Office Food/Drink Thieves!

I’ve seen various other threads about this which are always entertaining.
I thought I’d share my own story of the situation in our office and see what fun things any of you have to add; and any suggestions you have too.

Here’s the deal. Big corporation, cubicles as far as the eye can see. Our little Business Intelligence group takes up about 6 spaces. We’re a tight knit group most of us have worked together for at least seven years.

Our little fiefdom is also near the break room where my company provides free coffee, free fountain colas, and free hot chocolate. We were gifted a Keurig for our group’s use. Additionally we frequently bring food items in to share with our group.

You can all see where this is going I’m sure. Some people just walk right in and take food and make themselves a cup of coffee. No asking, no nothing. What the hell?

I’m one of those people who think there are already too many signs in break rooms, cubicle walls, etc. (“please don’t throw garbage down the sink”, “Don’t leave food in the refrigerator over a week”, “Don’t leave toilet paper on the floor”, “Shh, people on the phone, working!” … etc. etc. ) However someone in our group want to leave a sign as stage one.

That’s where this post comes in. How about some serious, and not so serious suggestions for a sign to let people know that this food and coffee is not free?

“The food and drink in this area is for use of (X Group) only. Area monitored by and e-mail alerts sent by security camera”.

Free Food from Chipotle

The Keurig and food are in the break room, or in your cube pod? If it’s in the breakroom, there’s your problem right there. I’m not sure how anyone is supposed to know, unless it’s marked. The coffee is easy enough, just keep the pods at someone’s desk. Marking the Keurig as “BI use only” probably wouldn’t hurt either, in case people start bringing their own pods.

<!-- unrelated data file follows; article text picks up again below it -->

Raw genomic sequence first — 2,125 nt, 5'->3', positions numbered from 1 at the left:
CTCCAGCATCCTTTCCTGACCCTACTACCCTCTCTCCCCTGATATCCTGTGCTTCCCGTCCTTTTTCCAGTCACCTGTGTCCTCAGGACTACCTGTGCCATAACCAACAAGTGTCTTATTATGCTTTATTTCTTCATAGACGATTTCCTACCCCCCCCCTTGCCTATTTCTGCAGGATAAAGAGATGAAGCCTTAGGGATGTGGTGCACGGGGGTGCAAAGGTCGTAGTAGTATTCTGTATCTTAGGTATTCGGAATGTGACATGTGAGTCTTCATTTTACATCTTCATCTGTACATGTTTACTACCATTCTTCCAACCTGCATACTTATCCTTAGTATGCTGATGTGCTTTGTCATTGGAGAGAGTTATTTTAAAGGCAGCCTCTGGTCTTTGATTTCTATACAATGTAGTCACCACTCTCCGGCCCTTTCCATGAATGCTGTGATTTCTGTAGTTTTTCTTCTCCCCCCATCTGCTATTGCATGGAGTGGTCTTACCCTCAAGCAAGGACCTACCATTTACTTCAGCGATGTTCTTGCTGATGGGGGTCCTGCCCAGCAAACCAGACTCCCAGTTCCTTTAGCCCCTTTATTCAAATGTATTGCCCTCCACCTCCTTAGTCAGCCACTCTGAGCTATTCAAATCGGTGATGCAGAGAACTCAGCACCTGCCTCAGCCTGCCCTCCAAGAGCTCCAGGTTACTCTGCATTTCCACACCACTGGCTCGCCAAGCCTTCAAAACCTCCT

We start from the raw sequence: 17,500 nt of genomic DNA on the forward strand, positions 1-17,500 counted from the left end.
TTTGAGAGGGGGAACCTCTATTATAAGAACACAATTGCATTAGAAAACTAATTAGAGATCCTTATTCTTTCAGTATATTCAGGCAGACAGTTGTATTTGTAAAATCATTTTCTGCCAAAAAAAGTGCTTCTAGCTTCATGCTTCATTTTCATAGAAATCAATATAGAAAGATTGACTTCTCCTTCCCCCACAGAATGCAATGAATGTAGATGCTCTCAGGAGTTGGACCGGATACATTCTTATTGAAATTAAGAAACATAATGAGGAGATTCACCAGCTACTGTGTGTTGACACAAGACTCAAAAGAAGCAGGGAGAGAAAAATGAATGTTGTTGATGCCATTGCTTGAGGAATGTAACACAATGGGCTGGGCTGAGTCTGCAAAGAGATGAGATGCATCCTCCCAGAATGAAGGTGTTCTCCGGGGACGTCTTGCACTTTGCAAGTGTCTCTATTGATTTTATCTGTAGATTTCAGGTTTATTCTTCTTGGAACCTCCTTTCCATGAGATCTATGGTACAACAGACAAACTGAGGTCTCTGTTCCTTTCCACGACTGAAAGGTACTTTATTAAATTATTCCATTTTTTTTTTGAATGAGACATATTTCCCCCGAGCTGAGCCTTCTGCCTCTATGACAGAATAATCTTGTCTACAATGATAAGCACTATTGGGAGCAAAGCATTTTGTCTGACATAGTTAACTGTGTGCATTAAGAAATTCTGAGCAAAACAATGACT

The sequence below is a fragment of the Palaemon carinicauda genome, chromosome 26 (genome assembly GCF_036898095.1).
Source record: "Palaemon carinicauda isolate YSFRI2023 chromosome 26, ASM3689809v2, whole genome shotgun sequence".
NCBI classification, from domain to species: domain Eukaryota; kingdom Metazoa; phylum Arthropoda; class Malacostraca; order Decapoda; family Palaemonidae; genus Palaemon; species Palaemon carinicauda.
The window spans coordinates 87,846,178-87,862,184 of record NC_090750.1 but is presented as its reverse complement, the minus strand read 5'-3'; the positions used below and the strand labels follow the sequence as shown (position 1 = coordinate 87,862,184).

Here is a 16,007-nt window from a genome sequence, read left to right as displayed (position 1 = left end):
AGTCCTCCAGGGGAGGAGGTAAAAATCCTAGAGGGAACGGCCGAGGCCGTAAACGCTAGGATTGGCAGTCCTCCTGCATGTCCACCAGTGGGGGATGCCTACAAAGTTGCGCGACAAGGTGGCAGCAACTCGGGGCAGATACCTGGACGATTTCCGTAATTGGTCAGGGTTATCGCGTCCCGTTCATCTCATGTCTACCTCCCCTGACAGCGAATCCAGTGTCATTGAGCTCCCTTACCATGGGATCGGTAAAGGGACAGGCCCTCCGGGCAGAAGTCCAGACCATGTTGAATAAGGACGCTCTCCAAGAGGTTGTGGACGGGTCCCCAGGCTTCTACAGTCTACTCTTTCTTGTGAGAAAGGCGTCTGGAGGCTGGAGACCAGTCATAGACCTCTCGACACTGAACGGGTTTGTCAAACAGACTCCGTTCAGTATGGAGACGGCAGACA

I’d move the food and drink to your cubes, though, if you really want it for your team’s use only.

We used to have our own break room with our own refrigerator. A few years ago they built us a new office directly adjacent to the original space, and we now share the break room and refrigerator with the new occupants of our old office.

Apparently one of the new people has an uncontrollable lust for Lipton Brisk tea, because I got a cube of them that I stored in my car and would bring one in each day to drink with my lunch, but after only a single day in the new office, every time I put one in the fridge it mysteriously disappeared within an hour, sometimes within minutes. I’m not in a place where I can just sit and watch who comes and goes from the break room, and I don’t really care about it enough to go to any lengths to find the culprit, so I just stopped bringing them in.

As to the OP, you need to clearly demarcate what stuff is provided by the company and what is “personal” for yourself and your group. I find that when people see a whole bunch of signs, they just ignore all of them, so I would condense all of the signs into a single sign of “break room rules,” posted on the inside and outside of the doorway, then clearly mark what is company-provided “free” stuff for all, and what is not.

Wait, the company provides the free coffee, free fountain colas, and free hot chocolate, but it’s only for your group’s use? The solution is obvious - get the CEO to send an email:

“The coffee, soda, and hot chocolate in break room X is only for use of the Business Intelligence group. The rest of you can have a nice fresh cup of go fuck yourselves.”

“If you are sexually active, use this coffee machine at your own risk. If you are not sexually active, go ahead, as you never will be. You have been warned.”

Having food/drinks in open space designated for a subgroup seems like a very bad idea and destined to cause never-ending problems. There is no workable solution which allows you to keep all that freely available stuff in the breakroom and not have other groups take it. Even if you can somehow prevent people from taking the free stuff, it will cause endless resentment.

One possibility is to get a fridge with a lock. Put the canned sodas, Keurig pods, etc in there. Leave the Keurig out for anyone to use if they bring their own pods. Or else put your stuff in a completely different area with a locked door.

I see I wasn’t very clear. Sorry about that.
In the nearby break room is all the free stuff.
In our little group of 6 cubicles, one of them is not occupied by a person.